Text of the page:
No amount of catchy bubblegum or brassy belting (this soundtrack is a ton of fun to belt out on roadtrips) will ever fix the fact that in one fell swoop, this has changed from a story about a woman learning to respect herself and learn to stand on her own (after starting the story with no aspirations beyond waiting for her jerk boyfriend to propose), who happens to get another boyfriend along the way, has now become a story where in a woman who was disrespected meets a new man who informs her that she’s better and teaches her a new way to comport herself. That narrative might’ve been progressive in the 50s, but in direct comparison to a film that already took the next narrative step, it’s a sour bit of backpedaling.
In a complete shift of genre (bear with me) we have Hannibal. Alana Bloom spends most of the show’s second season out of the loop regarding the whole “the main character is a serial killer who eats people” thing. In fact, she’s the only one out of the loop, while the other characters are all circling in on Hannibal and conceiving a way to catch him. In-universe, it makes complete sense that she would trust this man: he was her mentor and friend for many years prior to the story, and supposed good guy Will Graham tried to have Hannibal assassinated by another serial killer. The fact that Alana trusts Hannibal over Will makes sense for character.
The problem was that her role in that arc was never as an active questioner. She was Hannibal’s unwitting pawn (in point of fact, her practical contribution is to give him an alibi at the arc’s midpoint; yes, her biggest contribution is when she’s drugged and unconscious and sleeping over at the cannibal’s house) and a means of making Will jealous, and she got a fair number of oblivious romance scenes, but her own interactions with the case were reactionary (often purely as a writerly means of stymying the investigation) right up until the season’s bloodletting finale. It was frustrating sidelining for a character who had theoretically been defined by her ability to read people and her status as the only character who remembers what professional ethics are.
And when Fuller and the writing team heard these complaints about how Alana had been written…they took steps to correct it. Alana’s arc in the third season is entirely proactive. She has goals that she works to achieve, and the effects of those goals further not only her own arc but the narrative at large, affecting how other characters are able to move through the story. She’s an equal player where before she had been relegated to the sidelines, an emotional support who existed to be misguided and pined after. And while she does gain a new love interest in season 3 (the wonderful Katherine Isabelle as Margot Verger), they work as coequal partners in their machinations rather than one or the other being set aside to champion their partner’s pursuits.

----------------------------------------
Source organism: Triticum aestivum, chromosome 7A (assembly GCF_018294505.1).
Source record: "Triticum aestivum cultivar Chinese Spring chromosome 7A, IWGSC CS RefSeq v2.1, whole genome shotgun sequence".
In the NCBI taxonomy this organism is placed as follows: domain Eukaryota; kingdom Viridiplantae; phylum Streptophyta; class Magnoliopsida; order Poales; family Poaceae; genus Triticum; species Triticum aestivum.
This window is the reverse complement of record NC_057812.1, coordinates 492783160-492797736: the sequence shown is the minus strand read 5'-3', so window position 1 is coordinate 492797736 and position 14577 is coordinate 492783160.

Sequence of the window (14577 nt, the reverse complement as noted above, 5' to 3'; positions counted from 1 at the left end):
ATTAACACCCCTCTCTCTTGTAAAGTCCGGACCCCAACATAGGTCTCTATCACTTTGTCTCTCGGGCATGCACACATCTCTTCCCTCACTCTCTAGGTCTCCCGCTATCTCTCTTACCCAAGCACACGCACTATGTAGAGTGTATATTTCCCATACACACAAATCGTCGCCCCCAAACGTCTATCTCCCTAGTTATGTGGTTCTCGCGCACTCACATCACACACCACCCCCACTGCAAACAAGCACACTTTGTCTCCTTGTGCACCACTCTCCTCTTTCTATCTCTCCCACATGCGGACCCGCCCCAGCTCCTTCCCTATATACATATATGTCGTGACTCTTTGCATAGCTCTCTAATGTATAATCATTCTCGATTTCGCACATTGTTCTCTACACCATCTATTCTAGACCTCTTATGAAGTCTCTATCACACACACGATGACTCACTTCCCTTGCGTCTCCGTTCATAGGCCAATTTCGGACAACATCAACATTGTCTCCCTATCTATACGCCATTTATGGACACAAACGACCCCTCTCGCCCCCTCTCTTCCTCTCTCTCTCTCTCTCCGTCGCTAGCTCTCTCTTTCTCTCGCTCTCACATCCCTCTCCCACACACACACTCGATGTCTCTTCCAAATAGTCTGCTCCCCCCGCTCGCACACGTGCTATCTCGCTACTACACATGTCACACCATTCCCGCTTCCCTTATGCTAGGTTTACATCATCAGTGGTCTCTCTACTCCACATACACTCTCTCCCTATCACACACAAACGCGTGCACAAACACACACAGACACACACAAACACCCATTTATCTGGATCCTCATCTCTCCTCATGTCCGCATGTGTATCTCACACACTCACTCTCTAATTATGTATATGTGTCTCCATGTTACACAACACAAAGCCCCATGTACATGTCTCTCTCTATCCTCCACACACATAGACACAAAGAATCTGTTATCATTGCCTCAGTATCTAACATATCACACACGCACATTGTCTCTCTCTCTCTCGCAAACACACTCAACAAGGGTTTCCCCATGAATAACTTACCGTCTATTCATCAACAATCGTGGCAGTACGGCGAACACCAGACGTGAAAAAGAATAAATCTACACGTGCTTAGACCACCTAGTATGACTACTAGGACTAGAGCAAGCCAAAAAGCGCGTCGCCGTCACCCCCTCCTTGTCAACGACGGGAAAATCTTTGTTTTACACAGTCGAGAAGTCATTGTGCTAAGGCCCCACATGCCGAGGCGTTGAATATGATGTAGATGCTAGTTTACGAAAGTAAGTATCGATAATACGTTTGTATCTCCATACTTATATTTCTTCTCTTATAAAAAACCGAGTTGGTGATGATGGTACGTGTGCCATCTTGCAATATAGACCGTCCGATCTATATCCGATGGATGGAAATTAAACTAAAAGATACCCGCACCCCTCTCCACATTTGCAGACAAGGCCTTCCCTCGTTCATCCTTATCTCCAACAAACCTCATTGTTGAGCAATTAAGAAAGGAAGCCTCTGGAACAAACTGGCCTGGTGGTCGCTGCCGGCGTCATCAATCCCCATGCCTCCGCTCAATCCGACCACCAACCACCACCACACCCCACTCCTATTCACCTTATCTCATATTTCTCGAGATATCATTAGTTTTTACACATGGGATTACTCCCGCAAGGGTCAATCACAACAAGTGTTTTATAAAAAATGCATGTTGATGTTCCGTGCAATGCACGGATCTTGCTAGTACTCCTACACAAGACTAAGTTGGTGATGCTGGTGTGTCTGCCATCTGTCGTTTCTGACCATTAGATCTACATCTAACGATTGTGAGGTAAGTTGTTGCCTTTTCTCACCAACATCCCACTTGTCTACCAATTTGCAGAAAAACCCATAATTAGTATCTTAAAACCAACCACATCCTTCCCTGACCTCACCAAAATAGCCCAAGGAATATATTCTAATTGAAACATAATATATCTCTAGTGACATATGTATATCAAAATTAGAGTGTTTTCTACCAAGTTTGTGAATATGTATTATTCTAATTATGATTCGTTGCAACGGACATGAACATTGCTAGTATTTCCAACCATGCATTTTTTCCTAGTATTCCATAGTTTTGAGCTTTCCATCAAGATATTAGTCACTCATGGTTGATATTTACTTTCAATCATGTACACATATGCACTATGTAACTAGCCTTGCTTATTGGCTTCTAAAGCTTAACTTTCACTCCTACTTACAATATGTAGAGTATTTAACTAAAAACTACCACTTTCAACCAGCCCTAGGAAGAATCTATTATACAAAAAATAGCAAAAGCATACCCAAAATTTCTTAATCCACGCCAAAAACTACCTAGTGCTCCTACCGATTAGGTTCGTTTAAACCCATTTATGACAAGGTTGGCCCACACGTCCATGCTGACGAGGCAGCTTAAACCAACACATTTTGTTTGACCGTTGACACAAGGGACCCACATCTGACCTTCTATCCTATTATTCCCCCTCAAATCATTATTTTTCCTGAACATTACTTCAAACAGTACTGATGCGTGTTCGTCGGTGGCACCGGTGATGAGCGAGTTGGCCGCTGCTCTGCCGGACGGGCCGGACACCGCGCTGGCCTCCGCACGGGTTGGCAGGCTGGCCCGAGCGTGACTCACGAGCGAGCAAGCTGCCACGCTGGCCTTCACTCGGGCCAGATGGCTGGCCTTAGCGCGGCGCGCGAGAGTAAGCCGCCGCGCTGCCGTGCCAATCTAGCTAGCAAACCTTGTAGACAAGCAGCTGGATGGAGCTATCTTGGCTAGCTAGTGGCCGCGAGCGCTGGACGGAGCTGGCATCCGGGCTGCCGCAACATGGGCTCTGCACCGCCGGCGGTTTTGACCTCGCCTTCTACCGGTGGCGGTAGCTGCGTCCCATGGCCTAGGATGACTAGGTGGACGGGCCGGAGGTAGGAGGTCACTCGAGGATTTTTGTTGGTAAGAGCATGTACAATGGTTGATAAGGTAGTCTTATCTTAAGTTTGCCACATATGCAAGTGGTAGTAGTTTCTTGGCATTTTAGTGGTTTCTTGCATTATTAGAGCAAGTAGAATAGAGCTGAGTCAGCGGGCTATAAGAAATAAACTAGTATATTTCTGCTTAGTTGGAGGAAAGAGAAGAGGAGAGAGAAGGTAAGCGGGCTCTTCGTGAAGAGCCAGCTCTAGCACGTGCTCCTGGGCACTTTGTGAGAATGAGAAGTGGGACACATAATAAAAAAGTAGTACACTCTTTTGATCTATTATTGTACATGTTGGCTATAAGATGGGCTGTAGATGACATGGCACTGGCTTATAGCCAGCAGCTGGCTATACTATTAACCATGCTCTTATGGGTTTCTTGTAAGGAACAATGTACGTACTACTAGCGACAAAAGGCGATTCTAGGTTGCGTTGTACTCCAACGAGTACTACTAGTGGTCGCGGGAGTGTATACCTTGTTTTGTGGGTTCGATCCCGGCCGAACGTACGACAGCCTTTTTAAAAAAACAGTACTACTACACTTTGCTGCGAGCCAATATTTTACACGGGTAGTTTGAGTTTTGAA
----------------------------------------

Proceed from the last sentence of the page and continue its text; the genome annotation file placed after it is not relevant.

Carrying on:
Alana’s arc is a brilliant example not only of how simple, thoughtful changes can elevate a previously neglected or mistreated character, but of the difference that’s made when a female character is intentionally written with respect and interest by the writers: not just so that the male lead can have a love interest or a grudging attempt to ward off questions about cast gender parity (abysmal trans and nonbinary representation being a subject for another day), but as a true character. As someone we the audience are expected to care about and invest in and root for. Not every female character has to be able to take down twenty burly opponents with a single punch. But a fully realized inner life and meaningful stake in the overarching narrative might be a nice start.